Recording Hip Hop

Hey guys,

Please bear with me. I am super new to Cubase and recording in general. I’m and artists myself and I’m tying to learn to produce music. Feel free to check me out if you want. https://www.youtube.com/watch?v=7un3ko2CPsc

Anyway! I’m trying to figure out where to set my levels for recording. I have to vocal track outs done and they sound good. They are very clean and the mic did not clip during any part of the recording. The files themselves are great. However, when I’m trying to master it my stereo out channel keeps clipping. I’m not sure where I went wrong. If I turn everything low enough the mix doesn’t play well in cars and such. It just doesn’t have the right sound. I’m hoping that someone can give me some pointers on how to make the volume sound good without the clipping. I’ve watched enough youtube videos to be able to get the files recorded but the mixing is killing me. I’ve found a lot of info on electronic music but not so much for hip hop vocals. I also read that when we record we should keep the channels volume set at 0 and try to keep the meter peak level around -6 so that we can adjust it during mastering later. I don’t know if that’s correct. Any help would be greatly appreciated. (please provide tips and tricks in a stupid persons language.) :wink:

Thanks!

First of all, welcome to the great world of music making! If you want to become an athlete you need to train, if you want to become a guitar hero you need to practice. It is the same way with mixing. Alas it takes time to get mixing right. It takes years to master. However to point you in the right direction: Yes recording with peak levels around -6 should be ok. When playing back several tracks the sound will add up and two tracks that do not distort one by one, may distort if payed at the same time. Most effects (like reverb) also adds to the “problem”. Thus you need to lower the output of the different channels (do NOT touch the red output fader ever!) in the mixer not to distort the full signal out and set the levels of each channel so that they are in balance. You can do that by the faders or you can use a plugin to trim the peaks. Normally this is done by a compressor or a limiter. They can be placed on both the different channels or in the output bus. “Normally” you would use a compressor on the tracks and a limiter on the output bus. You “normally” need to EQ all you tracks so that each instrument has its own place in the sonic spectrum. This “helps” the instrument to preserve a higher volume and not add up to the problem mentioned at the start. Panning to give the instrument its place left or right will also help to preserve the higher volume. You could say that panning places the instrument right/left. EQ the instrument up/down and reverb back/forth. Think of the instrument placed as a room where every instrument should have its own place. The mentioned limiter on the output bus will also make you have as high output as wanted. However remember that there are some standards (if radio playing is desired) on the loudness levels. What I have written here are just simple rules. Every mentioned area is a study in itself where also personal preference determines the sound. The more you mix the better you get. Do not get frustrated if you do not achieve the sound of your dreams in the first attempts. It IS difficult. It took me 6 years to get decent sound and an additional 6 to get it “right”. However it gradually improved. So will you.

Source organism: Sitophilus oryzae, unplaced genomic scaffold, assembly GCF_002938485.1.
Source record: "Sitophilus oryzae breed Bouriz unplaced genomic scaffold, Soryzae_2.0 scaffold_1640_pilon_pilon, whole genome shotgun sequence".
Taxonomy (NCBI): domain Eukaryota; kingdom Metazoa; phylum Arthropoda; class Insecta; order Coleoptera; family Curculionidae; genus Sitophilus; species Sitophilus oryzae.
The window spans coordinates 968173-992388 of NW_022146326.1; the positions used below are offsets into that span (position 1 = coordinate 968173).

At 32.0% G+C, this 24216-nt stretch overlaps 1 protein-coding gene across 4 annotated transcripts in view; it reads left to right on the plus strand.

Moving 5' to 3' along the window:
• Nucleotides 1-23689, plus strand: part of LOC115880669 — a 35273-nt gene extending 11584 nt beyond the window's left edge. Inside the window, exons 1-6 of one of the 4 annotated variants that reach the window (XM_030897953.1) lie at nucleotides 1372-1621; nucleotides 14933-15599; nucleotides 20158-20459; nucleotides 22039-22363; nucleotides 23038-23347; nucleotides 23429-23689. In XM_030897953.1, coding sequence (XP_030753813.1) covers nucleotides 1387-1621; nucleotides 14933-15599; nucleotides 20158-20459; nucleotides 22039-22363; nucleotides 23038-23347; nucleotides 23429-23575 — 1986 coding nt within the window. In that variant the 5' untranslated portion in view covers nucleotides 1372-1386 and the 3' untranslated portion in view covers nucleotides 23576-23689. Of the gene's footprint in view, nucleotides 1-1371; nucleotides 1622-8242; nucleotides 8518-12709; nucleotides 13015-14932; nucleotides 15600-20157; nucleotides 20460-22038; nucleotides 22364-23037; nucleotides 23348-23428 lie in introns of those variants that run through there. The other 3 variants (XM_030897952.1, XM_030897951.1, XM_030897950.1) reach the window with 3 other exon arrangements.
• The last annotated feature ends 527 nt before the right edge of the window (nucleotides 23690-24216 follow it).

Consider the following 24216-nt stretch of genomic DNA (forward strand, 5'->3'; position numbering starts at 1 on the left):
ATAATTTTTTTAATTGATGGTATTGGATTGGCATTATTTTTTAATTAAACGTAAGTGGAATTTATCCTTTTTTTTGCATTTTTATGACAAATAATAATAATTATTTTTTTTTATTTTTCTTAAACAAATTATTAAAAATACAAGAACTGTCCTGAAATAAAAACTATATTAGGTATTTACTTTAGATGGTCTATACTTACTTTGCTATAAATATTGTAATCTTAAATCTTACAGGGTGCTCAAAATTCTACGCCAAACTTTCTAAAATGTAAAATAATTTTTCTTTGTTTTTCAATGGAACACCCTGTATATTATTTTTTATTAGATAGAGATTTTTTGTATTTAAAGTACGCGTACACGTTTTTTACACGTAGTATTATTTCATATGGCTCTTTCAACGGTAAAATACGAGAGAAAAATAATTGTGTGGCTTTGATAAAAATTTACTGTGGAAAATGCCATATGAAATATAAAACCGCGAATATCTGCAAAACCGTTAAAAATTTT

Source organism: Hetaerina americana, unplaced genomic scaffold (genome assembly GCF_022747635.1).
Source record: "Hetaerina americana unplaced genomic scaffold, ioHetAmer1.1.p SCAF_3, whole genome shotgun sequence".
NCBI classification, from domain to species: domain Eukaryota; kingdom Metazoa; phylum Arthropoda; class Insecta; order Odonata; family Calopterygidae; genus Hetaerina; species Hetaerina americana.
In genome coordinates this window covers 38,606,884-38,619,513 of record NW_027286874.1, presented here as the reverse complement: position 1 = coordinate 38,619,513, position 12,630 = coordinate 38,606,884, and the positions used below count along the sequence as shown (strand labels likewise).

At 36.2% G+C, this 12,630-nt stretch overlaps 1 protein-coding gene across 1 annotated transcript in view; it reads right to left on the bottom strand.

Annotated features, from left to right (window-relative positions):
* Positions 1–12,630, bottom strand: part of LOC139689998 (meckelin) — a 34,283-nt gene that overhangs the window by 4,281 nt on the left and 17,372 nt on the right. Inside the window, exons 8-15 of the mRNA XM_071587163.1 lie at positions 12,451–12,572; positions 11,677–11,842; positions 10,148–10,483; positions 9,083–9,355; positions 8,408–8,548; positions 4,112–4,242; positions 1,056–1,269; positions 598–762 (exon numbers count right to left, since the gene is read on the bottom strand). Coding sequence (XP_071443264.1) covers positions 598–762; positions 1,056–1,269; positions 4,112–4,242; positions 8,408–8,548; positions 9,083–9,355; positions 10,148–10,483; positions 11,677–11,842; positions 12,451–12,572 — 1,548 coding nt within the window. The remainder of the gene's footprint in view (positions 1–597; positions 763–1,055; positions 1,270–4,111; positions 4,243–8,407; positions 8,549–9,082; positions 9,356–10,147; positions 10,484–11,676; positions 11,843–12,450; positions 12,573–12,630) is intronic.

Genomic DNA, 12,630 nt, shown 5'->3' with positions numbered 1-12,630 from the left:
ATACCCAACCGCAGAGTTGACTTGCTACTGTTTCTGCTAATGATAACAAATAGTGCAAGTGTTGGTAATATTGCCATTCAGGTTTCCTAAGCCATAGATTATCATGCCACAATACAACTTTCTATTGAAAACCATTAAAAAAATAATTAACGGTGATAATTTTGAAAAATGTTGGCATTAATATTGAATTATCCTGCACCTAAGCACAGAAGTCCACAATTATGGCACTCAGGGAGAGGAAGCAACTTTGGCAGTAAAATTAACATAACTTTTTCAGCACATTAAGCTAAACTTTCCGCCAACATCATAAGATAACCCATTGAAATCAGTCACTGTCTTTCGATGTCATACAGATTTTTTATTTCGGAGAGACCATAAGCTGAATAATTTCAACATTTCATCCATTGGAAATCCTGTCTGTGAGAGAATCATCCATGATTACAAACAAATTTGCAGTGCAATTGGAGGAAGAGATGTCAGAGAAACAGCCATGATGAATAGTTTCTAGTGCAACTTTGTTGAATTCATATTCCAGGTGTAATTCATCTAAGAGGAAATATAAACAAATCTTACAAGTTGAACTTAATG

It doesn’t matter what kind of music you produce. The rules of recording and mastering are the same for the exception of hip hop having more bass. For mastering I go above 0 because that’s the only way to make it sound like most music out there. It’s called the loudness war you can google it. Therefore you will see some clipping and that’s ok just go with your ear not by what the meter shows. Because everybody does it. If you master your music at -1 or 0 your music will sound like music from the 80s or 90s. Weak compared to today’s music.

For mixing a lot of people group their tracks to make things easier. For example vocals, music and drums can all be grouped. In your situation if you have good vocal recordings but having issues. You should look at what you did or where you went wrong. It’s hard to pinpoint the issue without looking at your project / mix. The best advice I can give you is to compare your mix to your favorite artist and go back and forth, mixing-mastering until you get it right.
You could have your vocals under 0 and group them. Mix and group your music also it will make it easier to fine tune your final mix. Don’t clip your mix yet. When you’re mastering your music you can go above 0. Don’t worry about the
clipping. You will notice when you play your songs from your iPod or CD. Good luck and have fun, get it down to a science :smiley:

If you want people to read your diatribes you should learn how to split the text into manageabkle paragraphs.


There you go. Much easier wasn’t it? :slight_smile:

Much

Easier

Thank

You

“do NOT touch the red output fader ever!”

I did, and i’m doing it often. :mrgreen:
It depends on how you want your interaction with the EFX’s.
Most of the advice is good though, so excuse me for the obvious reaction. :stuck_out_tongue:

A nice way to start is actually to convert some of your favorite recordings to a wave file and import it in cubase, and then look how it has been processed, and then work towards something similar.
Probably most of the tracks in hiphop are as flat as a pancake. So compressing and limiting is key here. Experiment with multiband compressing to get all frequencies at the same loudness. This is most likely at the end of the proces, so that’s when a track is finished. And before it is finished: take your time to get every track sound the way you want it to.

kind regards,
R.